Warsaw, the capital of Poland is the largest city in the country with about 1.8 million inhabitants.
Its historic old town is a UNESCO World Heritage Site.
The history of the city is tragic. It is a succession of invasions, wars, administrative restrictions. The most destructive episode took place during World War II with the creation of its ghetto, and we could not visit the city without learning more.
For this reason, we decided to register for 2 guided tours. The “free-walking-tours” you’re getting to know. The first will be based on the history of Warsaw’s Jewish community, while the second will lead us to discover its old town.
For the first one, we have an appointment in front of All Saints Church which is located in the center of the Jewish community.
Warsaw’s Jewish community
Our guide begins by telling us about the Jewish community in Poland, and why it was the largest one in Europe before World War 2.
Three main reasons:
- The decision of King Kasimir the Great and his successors to offer refuge to persecuted Jews in other European countries.
- The creation by the Emperor of Russia Alexander III of the “Pale of Settlement“, an area that then included Poland and Belarus and where the Jews from Russia had an obligation to settle.
- A high birth rate in the Jewish community.
The city also experienced a large influx of Jews in the 19th and 20th centuries. During the interwar period, Jewish Warsaw flourished. Hundreds of artists, actors, writers, and journalists moved to Warsaw.
After this introduction, we head to the Nożyk Synagogue, the only pre-war synagogue that has survived the war.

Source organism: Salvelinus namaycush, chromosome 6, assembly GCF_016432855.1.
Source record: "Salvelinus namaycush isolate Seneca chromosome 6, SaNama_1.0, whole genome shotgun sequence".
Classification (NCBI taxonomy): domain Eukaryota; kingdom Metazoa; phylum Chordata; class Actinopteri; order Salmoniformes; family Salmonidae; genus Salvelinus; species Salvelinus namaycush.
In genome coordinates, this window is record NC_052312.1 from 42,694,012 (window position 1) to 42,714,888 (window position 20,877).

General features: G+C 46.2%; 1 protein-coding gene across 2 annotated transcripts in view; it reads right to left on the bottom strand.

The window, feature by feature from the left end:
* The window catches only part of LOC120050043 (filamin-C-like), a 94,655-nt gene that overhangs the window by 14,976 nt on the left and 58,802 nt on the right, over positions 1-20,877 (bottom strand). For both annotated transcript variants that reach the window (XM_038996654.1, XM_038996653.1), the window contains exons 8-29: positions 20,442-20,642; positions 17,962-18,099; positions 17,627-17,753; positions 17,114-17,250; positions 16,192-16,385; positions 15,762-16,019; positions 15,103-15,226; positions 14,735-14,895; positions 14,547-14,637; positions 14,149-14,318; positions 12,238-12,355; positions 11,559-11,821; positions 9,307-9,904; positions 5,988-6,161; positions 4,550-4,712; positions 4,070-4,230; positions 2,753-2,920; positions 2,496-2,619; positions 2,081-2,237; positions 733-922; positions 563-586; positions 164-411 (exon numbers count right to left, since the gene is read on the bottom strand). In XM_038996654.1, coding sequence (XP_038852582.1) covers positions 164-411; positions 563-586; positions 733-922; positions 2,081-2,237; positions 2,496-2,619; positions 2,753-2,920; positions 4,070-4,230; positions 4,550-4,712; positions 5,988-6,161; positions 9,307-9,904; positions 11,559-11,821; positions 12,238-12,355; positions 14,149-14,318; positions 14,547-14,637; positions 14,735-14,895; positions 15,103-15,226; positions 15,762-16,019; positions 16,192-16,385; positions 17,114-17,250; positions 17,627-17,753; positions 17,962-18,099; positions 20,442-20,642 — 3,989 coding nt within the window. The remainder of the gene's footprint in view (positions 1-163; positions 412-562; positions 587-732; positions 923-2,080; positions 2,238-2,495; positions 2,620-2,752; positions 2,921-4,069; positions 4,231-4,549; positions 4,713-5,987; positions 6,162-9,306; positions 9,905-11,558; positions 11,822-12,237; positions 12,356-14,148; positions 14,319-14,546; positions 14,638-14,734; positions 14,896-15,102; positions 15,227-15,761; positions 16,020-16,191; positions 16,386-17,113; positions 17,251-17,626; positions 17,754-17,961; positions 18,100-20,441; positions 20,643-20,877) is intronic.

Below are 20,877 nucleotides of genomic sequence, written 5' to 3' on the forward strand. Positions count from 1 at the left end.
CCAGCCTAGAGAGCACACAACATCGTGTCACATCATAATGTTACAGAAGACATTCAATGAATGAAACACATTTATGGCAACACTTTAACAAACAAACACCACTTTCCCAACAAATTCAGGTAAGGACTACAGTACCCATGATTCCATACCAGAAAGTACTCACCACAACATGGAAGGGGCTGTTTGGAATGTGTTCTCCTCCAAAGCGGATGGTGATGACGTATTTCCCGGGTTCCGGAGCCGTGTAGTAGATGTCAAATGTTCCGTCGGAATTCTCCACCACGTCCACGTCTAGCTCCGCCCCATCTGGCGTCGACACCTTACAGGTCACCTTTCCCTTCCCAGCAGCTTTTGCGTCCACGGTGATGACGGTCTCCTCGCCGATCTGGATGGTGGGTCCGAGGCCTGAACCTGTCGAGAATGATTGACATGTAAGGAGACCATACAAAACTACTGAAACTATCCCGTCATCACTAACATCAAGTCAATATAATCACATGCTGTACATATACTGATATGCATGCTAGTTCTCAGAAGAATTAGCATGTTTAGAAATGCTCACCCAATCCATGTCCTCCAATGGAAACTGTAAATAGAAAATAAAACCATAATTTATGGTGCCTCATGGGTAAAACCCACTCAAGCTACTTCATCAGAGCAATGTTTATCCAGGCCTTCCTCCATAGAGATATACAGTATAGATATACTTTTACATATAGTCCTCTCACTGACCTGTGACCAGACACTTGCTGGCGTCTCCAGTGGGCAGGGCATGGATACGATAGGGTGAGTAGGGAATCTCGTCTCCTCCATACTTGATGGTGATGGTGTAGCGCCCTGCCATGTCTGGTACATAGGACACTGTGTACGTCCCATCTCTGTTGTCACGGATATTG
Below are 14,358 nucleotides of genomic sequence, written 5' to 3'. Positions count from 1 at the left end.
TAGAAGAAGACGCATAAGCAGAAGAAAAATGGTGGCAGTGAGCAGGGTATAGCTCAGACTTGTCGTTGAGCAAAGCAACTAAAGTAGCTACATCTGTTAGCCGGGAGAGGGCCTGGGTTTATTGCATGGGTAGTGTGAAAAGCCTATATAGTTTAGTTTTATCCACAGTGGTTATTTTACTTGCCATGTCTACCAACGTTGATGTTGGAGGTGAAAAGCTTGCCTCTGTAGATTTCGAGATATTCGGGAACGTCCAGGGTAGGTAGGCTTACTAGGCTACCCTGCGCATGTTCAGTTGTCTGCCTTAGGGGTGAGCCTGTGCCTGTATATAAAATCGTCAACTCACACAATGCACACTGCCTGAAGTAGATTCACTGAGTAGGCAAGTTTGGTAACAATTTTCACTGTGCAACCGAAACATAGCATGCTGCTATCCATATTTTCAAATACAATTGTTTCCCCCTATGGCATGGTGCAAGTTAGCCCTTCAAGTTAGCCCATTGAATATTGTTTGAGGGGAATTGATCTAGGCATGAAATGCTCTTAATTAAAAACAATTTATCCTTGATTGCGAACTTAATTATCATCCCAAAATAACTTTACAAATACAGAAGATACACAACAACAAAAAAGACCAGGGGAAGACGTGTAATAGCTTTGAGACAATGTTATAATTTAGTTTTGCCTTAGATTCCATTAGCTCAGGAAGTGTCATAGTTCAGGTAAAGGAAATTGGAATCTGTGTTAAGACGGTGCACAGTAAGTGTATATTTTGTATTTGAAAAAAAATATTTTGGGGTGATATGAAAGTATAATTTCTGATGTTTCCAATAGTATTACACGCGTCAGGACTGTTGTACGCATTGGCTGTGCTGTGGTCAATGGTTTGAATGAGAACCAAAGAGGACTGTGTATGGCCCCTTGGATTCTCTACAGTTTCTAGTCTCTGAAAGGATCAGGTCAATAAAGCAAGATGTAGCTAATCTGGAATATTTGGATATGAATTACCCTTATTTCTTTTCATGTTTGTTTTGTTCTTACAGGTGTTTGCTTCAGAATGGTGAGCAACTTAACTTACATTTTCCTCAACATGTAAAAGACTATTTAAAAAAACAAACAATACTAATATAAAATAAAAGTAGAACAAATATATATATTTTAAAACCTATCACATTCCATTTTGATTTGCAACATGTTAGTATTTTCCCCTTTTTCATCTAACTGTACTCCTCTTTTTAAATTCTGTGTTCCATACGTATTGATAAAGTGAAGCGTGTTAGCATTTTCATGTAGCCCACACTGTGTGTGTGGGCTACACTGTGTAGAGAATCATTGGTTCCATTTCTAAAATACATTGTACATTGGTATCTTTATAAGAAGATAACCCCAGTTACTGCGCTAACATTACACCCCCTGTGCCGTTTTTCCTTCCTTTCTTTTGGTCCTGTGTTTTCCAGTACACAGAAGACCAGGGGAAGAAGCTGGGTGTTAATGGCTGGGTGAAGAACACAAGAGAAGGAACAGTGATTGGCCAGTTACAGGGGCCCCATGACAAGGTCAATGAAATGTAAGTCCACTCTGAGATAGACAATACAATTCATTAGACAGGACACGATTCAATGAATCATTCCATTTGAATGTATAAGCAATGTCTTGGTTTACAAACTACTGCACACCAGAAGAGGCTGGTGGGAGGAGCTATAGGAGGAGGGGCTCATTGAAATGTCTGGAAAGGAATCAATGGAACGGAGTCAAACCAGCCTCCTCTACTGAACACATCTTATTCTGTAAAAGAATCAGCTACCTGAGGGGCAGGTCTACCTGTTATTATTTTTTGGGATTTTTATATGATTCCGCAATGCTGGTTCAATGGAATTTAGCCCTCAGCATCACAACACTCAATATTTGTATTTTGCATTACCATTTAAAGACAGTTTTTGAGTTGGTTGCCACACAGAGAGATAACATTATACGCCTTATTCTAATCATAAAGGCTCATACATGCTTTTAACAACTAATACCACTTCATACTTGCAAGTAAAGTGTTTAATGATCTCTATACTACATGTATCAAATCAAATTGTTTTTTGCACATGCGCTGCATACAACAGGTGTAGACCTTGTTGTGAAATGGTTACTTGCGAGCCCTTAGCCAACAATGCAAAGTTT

Built between 1898 and 1902, it was damaged by an air raid in 1939 and was restored after the war. It was then part of the small ghetto and the Germans used it in 1941 as stables and warehouses.
Nowadays, it’s still active.
Towards the remains of Warsaw Ghetto
We head to one of the original walls of the Jewish ghetto located at N˚ 11 Waliców Street, one of the ghetto’s boundaries. These walls can be found in different parts of the city and are the last vestiges of the ghetto left there in memory.
To get there we take Grybowska Avenue, and cross one of Warsaw’s new neighborhoods.
Waliców, old ghetto district.
Street Art from the artist Wiktor Malinowski (2008) on an old ghetto wall.
In the winter of 1939-1940, the Nazis began persecuting the Jews, and the order to transplant Jews was given on October 2, 1940. They will have 1 month to move to the Jewish quarter, which will then officially become a “contagion zone”, forbidden to German soldiers.
80,000 non-Jews left the area, and 138,000 Jews settled there. The ghetto was closed on November 16, 1940, and a perimeter wall was built.
The Warsaw Ghetto will be the largest Jewish ghetto in the Nazi-occupied territories of Europe.
In several places in the city, you can see where the walls of the ghetto were located.
The ghetto was overcrowded. As many families lived together in the same apartment, a note on each front door specified how many times to ring the bell for each family.